Printed 12.08.2020 17:27
"By the end of September, a wall is to be built on the area between buildings with city flats for rent defaulters, comprised mainly of Roma, and a number of family houses on Maticni Street in Usti nad Labem. This was promised to the homeowners' representatives on May 13 by Usti mayor Ladislav Hruska, to whom they had already turned to twice with demands for help against the Roma."
So said the report by the CTK news agency from May 1998, which gained the Czech Republic a measure of bad publicity around the world. Western European and American journalists visited Maticni Street in droves and shook their heads in disbelief over the assertions of the Usti aldermen, who continually defended the wall by saying that it's not a case of dividing Roma and Czechs, but of dividing respectable and unrespectable people without regard for the color of their skin.
But the wall will hardly resolve the nearly 100 percent unemployment of the people who live in the municipal flats for rent defaulters (incidentally, in addition o the defaulters living in the building, there are also people living there who paid their rent, but were moved there temporarily by the city when their building was destroyed. Some of them have been there for four years.) It will hardly return the Romani children to "normal" elementary schools and prevent "respectable" people from shouting vulgarities at them.
If we leave the moral dimension of the planned wall aside and we look at it purely practically, the wall is completely unnecessary. It hasn't occured to the homeowners, who are so afraid of the Roma (and at the same time, according to claims by the Roma, they are constantly shouting insults at the Roma children from their windows), that the Roma will be constantly crossing the street when they go to the shop or when the children go to school. If they are complaining about the smell, then this will certainly "climb" the wall, just like the encounters, which they are also always talking about.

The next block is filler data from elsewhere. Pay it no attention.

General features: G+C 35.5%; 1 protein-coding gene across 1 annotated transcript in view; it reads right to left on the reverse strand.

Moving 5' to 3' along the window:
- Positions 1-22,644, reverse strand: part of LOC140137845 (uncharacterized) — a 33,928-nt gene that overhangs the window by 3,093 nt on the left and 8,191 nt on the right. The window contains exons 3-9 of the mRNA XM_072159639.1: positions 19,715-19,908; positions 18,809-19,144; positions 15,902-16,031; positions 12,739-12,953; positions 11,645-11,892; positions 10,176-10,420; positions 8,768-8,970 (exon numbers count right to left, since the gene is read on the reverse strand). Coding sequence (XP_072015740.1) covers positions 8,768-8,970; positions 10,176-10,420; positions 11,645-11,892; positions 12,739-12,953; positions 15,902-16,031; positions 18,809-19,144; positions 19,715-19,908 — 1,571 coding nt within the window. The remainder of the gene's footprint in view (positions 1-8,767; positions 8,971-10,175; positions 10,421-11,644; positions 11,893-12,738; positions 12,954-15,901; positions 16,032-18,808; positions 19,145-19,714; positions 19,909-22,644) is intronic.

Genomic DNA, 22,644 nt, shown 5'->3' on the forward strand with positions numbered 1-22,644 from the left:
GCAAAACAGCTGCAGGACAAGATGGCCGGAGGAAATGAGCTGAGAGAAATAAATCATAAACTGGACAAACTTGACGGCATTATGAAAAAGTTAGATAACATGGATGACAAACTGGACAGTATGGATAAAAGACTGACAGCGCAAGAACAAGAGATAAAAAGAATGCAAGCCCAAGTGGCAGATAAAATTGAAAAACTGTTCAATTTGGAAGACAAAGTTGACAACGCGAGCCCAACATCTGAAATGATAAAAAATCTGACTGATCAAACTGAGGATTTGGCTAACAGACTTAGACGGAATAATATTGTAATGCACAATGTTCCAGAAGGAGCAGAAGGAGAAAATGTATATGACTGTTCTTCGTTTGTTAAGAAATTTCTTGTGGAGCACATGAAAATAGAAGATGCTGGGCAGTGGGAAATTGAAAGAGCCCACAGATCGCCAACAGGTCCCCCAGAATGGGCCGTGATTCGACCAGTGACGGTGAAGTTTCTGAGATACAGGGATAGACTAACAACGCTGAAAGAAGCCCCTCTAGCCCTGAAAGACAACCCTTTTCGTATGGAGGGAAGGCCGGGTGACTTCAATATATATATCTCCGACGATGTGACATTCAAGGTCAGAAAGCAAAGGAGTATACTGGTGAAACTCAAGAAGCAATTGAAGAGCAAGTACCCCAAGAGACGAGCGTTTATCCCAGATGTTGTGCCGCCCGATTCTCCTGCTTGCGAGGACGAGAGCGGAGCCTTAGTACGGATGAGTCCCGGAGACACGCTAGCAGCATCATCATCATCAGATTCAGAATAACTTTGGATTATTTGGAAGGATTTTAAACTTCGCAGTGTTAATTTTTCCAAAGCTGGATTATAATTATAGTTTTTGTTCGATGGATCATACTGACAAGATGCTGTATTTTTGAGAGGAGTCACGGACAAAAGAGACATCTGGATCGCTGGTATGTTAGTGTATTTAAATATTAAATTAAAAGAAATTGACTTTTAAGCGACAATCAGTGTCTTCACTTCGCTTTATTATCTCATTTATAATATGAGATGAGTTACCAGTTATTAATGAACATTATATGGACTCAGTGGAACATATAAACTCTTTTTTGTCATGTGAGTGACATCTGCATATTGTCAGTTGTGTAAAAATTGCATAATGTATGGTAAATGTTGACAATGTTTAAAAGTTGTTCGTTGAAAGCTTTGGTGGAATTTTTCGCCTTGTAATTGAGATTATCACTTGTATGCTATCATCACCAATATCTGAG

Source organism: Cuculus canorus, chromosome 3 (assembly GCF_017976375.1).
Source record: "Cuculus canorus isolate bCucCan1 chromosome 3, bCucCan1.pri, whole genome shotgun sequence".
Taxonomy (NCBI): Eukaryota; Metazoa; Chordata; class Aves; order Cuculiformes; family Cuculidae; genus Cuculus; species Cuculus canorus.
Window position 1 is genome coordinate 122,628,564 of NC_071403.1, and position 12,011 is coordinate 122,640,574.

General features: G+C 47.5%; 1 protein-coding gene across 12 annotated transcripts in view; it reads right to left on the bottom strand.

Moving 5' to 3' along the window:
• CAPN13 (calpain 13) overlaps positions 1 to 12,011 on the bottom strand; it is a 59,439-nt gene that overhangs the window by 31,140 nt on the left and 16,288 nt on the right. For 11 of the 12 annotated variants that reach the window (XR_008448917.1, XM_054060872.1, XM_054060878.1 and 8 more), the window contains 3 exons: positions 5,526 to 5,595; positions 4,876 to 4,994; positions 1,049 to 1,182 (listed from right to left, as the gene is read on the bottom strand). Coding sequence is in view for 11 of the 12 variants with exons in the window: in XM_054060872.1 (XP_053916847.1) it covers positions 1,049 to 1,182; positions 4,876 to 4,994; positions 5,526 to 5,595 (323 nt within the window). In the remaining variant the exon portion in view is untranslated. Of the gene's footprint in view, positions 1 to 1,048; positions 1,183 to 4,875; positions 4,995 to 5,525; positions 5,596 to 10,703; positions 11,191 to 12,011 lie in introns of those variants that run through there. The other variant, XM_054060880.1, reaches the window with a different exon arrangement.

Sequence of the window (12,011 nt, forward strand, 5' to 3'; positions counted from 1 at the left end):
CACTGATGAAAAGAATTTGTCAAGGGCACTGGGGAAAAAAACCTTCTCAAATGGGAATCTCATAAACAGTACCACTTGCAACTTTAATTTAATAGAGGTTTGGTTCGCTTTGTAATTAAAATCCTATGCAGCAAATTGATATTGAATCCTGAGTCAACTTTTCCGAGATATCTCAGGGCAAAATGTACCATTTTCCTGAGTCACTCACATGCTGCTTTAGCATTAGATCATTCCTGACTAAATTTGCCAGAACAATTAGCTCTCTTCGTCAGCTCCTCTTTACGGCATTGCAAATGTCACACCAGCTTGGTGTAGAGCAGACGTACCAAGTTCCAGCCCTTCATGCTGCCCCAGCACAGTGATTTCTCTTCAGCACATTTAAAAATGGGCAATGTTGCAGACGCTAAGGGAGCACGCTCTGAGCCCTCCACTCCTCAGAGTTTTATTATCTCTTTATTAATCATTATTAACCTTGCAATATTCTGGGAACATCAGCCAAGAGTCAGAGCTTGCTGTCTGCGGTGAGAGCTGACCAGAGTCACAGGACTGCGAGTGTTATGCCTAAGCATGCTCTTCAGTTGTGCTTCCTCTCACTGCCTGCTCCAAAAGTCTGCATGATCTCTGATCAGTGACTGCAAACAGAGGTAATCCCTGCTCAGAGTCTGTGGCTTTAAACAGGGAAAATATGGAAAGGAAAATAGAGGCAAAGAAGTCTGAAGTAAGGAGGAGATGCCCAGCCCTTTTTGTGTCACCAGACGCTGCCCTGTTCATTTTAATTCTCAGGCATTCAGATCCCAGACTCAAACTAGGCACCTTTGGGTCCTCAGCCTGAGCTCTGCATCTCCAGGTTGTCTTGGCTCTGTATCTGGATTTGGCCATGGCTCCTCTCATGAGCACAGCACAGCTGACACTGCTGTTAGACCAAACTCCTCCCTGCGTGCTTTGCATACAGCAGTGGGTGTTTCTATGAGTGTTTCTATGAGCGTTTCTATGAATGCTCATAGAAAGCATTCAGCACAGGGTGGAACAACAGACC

Behind the wall will remain the Roma left to themselves. Apathy caused by long-term joblessness and a deperate lack of money already prevails amng them today. But nobody is interested in their social situation, no one knows how difficult it is for them to get work and how hard it is to survive with minimal income. And Czechs even reproach them for this, though the Roma say they would gladly exchange support for wages. Of course, most of their children attend the special school in Nestemice, and after school there's nothing for them but a courtyard between apartment blocks.
"There were some men from the city hall here, that if we didn't behave ourselves there would be a wall here. Then we learned about it from the television, and you know, we were upset. Nobody comes here to see us, to see how we live here and why we didn't have anything for rent, and all of a sudden they want to build a wall here," said 36-year-old Anna Kotlarova, who hasn't been able to find work for six years. Like the majority of residents in the municipal flats on Maticni St., she had to move here, because she didn't have enough money to pay the rent in a "normal" building. Now she pays 1,300 crowns (almost 40 dollars) for a two-rom flat with a communal shower and toilet and because she has grown children already, she is missing work the most.